Director: Ernst Lubitsch
Cast: James Stewart & Margaret Sullavan
Alfred Kralik, the assistant to the manager of a gift shop right around the corner from the main boulevard in Budapest, is hesitant to hire the young and talented Klara Novak from the start. Throughout her time at the store, the two can’t stand to be near each other. What they don’t realize is that they have each fallen in love with each other through their anonymous pen pal letters to each other.
Does this premise ring a bell? Of course it does. The film (based on a play by Miklós László) was the inspiration for Nora Ephron’s You’ve Got Mail (1998). Due to this fact, this post will be more of a comparative study (although, let’s face it, not much of a study) rather than my usual standard review.
There are two vast improvements made by You’ve Got Mail. First off, the location. I understand that the play was written and took place in Hungary. However, this doesn’t seem to be a good enough reason to set it there. Normally I’m all for keeping the original locale, but it has nothing to do with the story. If they at least decided to have non-American accents used, it would be a step up. But when the main characters are clearly American in a set that doesn’t look particularly Hungarian, you might as well set it in the States.
Next, the female lead and her relationship with Kralik. Klara is often rude to Kralik for his insincere reception. Klara comes across as bitter, but at first I let it slide; he was rude to her as well. But once Kralik discovers that she is his pen pal, he is very kind to her – even romantic. However, she continues her streak of insults without apology. Nora Ephron brilliantly fixed this up in two ways. First, she made Klara’s character (renamed Kathleen Kelly) extremely likable, and when she blurts out an insult, Kathleen immediately feels horrible about it. Second, the female lead’s position in society is brought up to date. Kathleen Kelly is not just a salesgirl; she’s the owner of a small store that is fighting against the large corporation that’s taking her business, which is owned by her e-mail pal Joe Fox. Kathleen Kelly has a much more meaningful reason to detest Joe Fox than Klara Novak’s hatred of Alfred Kralik. The relationship didn’t resonate nearly as brilliantly as Meg Ryan and Tom Hanks.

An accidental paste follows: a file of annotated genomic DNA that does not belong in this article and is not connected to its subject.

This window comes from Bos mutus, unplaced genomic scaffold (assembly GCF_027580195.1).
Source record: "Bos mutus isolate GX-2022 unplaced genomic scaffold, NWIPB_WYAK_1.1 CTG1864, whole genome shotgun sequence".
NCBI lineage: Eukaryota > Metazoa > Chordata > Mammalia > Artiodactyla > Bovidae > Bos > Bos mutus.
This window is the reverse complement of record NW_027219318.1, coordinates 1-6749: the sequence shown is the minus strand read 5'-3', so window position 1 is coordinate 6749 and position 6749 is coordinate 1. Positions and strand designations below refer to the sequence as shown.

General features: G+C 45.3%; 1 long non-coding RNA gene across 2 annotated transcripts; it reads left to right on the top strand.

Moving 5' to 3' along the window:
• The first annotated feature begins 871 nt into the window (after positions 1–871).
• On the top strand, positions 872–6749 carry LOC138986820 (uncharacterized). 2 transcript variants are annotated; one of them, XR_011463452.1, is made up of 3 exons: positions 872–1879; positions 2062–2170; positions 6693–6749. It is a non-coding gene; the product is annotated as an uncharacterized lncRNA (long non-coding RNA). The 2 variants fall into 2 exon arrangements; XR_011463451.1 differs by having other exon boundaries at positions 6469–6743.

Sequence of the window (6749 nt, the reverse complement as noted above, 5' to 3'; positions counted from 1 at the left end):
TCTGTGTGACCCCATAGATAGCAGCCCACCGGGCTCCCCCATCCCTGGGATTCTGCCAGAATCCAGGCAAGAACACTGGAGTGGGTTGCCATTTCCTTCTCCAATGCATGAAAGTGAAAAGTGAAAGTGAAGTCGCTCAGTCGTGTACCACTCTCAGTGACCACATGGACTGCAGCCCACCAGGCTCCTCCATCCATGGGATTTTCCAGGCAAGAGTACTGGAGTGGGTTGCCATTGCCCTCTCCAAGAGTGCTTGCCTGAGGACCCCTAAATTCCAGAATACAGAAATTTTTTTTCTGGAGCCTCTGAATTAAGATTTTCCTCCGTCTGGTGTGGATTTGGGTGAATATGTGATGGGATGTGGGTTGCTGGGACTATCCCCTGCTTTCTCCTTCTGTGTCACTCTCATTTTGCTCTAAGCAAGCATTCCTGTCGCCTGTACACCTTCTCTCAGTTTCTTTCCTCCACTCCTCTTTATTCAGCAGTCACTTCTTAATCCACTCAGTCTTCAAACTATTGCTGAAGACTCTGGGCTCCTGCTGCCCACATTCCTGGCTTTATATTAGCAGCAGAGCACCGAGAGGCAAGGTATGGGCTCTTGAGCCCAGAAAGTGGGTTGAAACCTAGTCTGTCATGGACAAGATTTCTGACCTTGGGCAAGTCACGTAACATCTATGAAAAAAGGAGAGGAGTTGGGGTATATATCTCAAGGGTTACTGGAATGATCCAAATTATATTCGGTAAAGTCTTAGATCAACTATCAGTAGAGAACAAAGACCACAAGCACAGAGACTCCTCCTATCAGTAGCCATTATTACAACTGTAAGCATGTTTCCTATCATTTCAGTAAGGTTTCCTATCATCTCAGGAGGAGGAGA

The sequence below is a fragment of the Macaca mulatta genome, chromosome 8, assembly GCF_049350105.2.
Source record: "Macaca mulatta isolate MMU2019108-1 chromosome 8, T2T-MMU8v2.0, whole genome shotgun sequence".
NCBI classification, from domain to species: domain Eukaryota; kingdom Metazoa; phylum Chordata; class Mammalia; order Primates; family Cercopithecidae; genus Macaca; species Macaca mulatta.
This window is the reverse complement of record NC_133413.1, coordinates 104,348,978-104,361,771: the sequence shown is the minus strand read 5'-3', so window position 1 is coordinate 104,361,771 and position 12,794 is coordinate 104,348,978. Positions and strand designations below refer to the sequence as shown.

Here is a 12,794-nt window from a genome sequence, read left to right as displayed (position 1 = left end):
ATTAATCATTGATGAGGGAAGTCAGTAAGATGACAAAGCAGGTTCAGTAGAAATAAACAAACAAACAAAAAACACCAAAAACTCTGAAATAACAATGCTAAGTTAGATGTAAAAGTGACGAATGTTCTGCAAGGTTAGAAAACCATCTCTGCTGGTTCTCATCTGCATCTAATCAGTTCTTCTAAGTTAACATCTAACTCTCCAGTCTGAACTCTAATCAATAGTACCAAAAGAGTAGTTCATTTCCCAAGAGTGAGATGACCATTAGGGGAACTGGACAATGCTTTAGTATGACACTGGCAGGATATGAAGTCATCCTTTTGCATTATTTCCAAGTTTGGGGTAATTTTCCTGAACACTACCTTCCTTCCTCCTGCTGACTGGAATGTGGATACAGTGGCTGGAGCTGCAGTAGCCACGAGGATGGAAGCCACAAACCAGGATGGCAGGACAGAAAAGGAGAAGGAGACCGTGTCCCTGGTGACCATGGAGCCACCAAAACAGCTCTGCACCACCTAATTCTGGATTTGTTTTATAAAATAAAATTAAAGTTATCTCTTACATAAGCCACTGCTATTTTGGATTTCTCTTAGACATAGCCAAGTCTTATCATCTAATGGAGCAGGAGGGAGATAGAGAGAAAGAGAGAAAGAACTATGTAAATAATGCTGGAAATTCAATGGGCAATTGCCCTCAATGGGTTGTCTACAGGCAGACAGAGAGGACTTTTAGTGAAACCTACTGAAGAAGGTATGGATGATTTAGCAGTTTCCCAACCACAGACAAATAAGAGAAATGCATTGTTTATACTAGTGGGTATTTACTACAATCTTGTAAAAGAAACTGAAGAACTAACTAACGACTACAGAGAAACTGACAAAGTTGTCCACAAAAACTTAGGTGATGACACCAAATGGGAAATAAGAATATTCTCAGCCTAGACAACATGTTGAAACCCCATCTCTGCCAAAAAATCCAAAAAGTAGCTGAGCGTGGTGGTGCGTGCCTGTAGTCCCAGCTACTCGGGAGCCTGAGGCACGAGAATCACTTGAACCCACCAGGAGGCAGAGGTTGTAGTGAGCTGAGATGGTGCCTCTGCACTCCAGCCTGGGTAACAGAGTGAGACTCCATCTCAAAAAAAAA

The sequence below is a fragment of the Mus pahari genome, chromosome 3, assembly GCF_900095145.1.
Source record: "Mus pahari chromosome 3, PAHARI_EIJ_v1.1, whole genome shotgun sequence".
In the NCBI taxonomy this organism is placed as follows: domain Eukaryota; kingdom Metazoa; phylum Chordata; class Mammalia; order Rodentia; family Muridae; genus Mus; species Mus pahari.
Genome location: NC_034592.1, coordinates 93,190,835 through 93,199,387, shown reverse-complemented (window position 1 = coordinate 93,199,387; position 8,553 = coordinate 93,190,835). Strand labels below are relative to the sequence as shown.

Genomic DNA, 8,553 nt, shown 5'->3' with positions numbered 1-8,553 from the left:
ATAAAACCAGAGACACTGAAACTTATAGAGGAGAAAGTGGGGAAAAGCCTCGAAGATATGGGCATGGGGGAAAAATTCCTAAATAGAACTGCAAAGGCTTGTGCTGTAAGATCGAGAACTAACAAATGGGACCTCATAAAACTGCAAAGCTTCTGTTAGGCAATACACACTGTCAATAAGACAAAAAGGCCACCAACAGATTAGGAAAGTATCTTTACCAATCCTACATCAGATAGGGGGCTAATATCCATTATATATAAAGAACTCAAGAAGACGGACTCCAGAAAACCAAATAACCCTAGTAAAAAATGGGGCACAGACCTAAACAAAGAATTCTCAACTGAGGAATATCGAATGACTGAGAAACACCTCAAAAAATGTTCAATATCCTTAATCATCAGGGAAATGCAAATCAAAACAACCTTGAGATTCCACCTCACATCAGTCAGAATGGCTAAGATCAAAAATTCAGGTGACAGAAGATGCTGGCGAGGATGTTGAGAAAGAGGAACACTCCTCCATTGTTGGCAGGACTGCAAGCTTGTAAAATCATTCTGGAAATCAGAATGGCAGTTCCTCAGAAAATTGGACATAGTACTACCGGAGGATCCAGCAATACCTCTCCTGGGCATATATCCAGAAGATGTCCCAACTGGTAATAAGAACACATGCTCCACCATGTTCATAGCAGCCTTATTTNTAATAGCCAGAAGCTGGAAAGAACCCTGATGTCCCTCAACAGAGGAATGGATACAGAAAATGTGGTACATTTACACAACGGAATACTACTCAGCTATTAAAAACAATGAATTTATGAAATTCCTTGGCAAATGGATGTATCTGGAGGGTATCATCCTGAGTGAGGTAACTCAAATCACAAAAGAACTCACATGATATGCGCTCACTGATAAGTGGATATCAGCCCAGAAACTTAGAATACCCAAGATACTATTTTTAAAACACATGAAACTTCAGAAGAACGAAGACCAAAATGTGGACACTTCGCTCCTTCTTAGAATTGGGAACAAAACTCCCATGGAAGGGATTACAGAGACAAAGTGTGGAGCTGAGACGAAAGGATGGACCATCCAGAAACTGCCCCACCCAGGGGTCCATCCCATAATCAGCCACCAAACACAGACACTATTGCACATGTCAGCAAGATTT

Speaking of Tom Hanks, I was amazed at how similar he is to James Stewart in both performance and appearance. I think I can go as far as saying that I believe Tom Hanks to be the James Stewart of our age.
I don’t mean to bash this film; it absolutely has a charm to it, and though it was outdated, it certainly had a je-ne-sais-quoi that led Ephron to bring it to this day and age. James Stewart was clearly the backbone of the film, and his wit and charm certainly influenced Tom Hanks’ role of Joe Fox. Some scenes in You’ve Got Mail were taken almost directly from The Shop Around the Corner, most notably the scene when the male lead discovers that he has been writing to his business foe. If I had to guess, the similarities between these two scenes were intended to support the humorous side of the male lead and his good nature, which was pulled off flawlessly on both accounts.
Outdated, but a lovely lighthearted film.
Fun Trivia (Stolen from IMDB):
- According to Bright Lights Film Journal website, when Kralik mentions "You read Zola's Madame Bovary," Klara immediately corrects him: "Madame Bovary is not by Zola," she snipes. The joke here is that though Klara knows who wrote Madame Bovary, she doesn't understand that she herself is living exclusively in Emma Bovary's world of impossible ideals.
- The play, "Perfumerie" (also known as "Illatszertár"), was copyrighted 10 November 1936.
- To make sure his film was stripped of the glamor usually associated with him, Lubitsch went to such lengths as ordering that a dress Sullavan had purchased off the rack for $1.98 be left in the sun to bleach and altered to fit poorly.
- According to the Book "Ernst Lubitsch: Laughter in Paradise", ‘The Shop Around the Corner’ is the most meaningful tribute possible to the owner and employees of the long vanished Berlin clothing firm of S. Lubitsch.